Prelude: Before the War

Before the outbreak of the war, Lucien Durosoir was a celebrated violin soloist who, for over ten years, had given concerts all over Europe. No one, certainly not Lucien, knew that the Great War would last fifty-five months and would change Europe, and him, forever.

Lucien was born on December 5, 1878, to Louise Marie Durosoir and Léon Durosoir. Louise was the daughter of successful vegetable growers and merchants living in St. Mandé and Vincennes, suburbs on the eastern edge of Paris. An only child, she received the customary education for girls of that era—language, including some English, music, art, arithmetic in addition to household skills (sewing, cooking, etc.).

Louise Marie at her first Communion
Lucien with his mother and grandparents Marie in Vincennes 1898
Louise about 12 years old

Her husband, Léon Durosoir, lived in Boulogne, on the opposite side of the city. Léon too was an only child, born into a distinguished family that included many military officers, including one who served under Napoleon. Léon chose not to pursue a military career but, instead, worked in business. After their marriage, the Durosoirs lived in Boulogne.

Léon Durosoir, about the time of his marriage
Louise Durosoir young married woman

In 1890, Léon died tragically of pneumonia after saving the lives of two children from drowning in an icy lake in the Bois de Boulogne. Louise and young Lucien were left dependent on Léon’s wealthy stepfather.

Lucien as a boy
Louise with young Lucien

A lover of music and art herself, Louise took pains to introduce her son to the cultural opportunities available in Paris. Lucien was about five years old when his mother took him to a recital by the famous violin virtuoso Pablo de Sarasate, after which the young boy declared, “I will be a violinist.” Three years later Lucien began to study violin.

Lucien young violinist

In 1896, at the age of 16, Lucien was accepted to the Conservatoire Supérieur in Paris, where he studied violin with Henri Berthelier.[1] After just six months, he was expelled for insolence toward its director, Ambroise Thomas.[2] Lucien continued to study violin privately with Berthelier and harmony and counterpoint with the famous organist, Charles Tournemire.[3] According to Louise’s records, Lucien took one or two lessons per week with Tournemire from 24 November 1896 to 28 February 1899.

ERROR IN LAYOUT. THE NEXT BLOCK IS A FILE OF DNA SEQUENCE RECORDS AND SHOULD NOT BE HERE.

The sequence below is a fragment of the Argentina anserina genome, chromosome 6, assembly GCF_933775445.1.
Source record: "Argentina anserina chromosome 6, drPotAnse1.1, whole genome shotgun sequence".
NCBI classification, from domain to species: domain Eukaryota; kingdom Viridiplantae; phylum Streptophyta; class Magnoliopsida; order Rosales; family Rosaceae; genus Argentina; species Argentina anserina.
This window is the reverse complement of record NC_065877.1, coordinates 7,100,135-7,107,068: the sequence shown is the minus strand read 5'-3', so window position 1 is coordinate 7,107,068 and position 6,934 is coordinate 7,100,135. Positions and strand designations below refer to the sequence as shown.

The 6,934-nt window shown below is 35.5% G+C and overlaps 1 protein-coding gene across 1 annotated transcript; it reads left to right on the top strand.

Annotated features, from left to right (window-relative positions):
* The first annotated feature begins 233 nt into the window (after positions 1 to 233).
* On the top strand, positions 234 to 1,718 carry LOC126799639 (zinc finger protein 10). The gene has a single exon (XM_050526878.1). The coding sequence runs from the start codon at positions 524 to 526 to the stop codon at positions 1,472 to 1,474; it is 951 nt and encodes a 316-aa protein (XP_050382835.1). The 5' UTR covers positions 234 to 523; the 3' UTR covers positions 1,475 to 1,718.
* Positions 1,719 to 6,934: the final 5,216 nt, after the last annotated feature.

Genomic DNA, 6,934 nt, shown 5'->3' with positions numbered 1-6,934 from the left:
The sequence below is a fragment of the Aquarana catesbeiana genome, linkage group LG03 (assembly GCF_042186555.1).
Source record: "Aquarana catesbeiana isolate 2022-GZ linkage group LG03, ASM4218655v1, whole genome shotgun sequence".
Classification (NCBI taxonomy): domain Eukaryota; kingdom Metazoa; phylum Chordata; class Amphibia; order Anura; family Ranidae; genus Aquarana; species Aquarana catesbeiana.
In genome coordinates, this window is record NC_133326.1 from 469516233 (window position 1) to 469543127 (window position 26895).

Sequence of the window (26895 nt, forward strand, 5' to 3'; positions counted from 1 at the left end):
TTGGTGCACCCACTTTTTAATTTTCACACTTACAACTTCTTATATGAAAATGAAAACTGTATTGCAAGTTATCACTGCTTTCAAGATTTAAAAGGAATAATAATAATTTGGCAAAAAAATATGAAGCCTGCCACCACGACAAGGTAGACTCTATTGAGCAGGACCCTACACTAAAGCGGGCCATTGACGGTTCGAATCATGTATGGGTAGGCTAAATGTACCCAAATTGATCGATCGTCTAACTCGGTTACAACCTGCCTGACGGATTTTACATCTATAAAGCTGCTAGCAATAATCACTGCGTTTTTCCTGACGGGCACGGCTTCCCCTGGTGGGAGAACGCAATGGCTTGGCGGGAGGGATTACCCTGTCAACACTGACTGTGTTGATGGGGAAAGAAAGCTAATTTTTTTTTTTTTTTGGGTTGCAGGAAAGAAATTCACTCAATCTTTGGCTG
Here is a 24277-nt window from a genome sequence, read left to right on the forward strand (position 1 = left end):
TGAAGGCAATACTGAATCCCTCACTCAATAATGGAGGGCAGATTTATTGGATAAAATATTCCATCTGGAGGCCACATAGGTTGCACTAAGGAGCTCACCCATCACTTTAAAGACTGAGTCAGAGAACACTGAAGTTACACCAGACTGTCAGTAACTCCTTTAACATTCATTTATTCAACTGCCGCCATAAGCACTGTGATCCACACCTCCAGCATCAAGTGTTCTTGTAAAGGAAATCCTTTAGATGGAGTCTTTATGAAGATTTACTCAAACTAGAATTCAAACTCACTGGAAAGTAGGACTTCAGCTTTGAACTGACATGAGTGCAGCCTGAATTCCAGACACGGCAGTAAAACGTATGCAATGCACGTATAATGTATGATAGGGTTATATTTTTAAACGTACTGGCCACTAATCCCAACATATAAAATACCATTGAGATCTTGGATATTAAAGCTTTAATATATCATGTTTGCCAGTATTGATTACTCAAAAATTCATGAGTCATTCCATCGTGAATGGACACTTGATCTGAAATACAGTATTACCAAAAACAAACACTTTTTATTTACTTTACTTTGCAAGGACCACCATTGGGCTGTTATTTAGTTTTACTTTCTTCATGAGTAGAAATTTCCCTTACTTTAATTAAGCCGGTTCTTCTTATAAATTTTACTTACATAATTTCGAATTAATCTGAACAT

Lucien began his career in 1898 as first chair violin in the Orchestre Colonne.[4] Family records show that in 1899 he bought his Guarnerius violin for 6,000 francs.[5] Lucien and Louise moved to Germany and for the next two years they lived in Frankfurt, where Lucien studied violin with Hugo Heerman and received coaching from the famous violinist Joseph Joachim. When they returned to France a year and a half later, Lucien had become a Germanophile; his personal library included a small collection of German literature by Schiller and Goethe.

Over the next fourteen years, until the outbreak of the war, Lucien played concerts throughout France and Europe—including appearances in Berlin, Vienna, Moscow, Munich, Leipzig, Budapest, Dresden, Geneva, and Prague. His repertoire for these concerts was a mix of French and German/Austrian music, ranging from Baroque to contemporary works.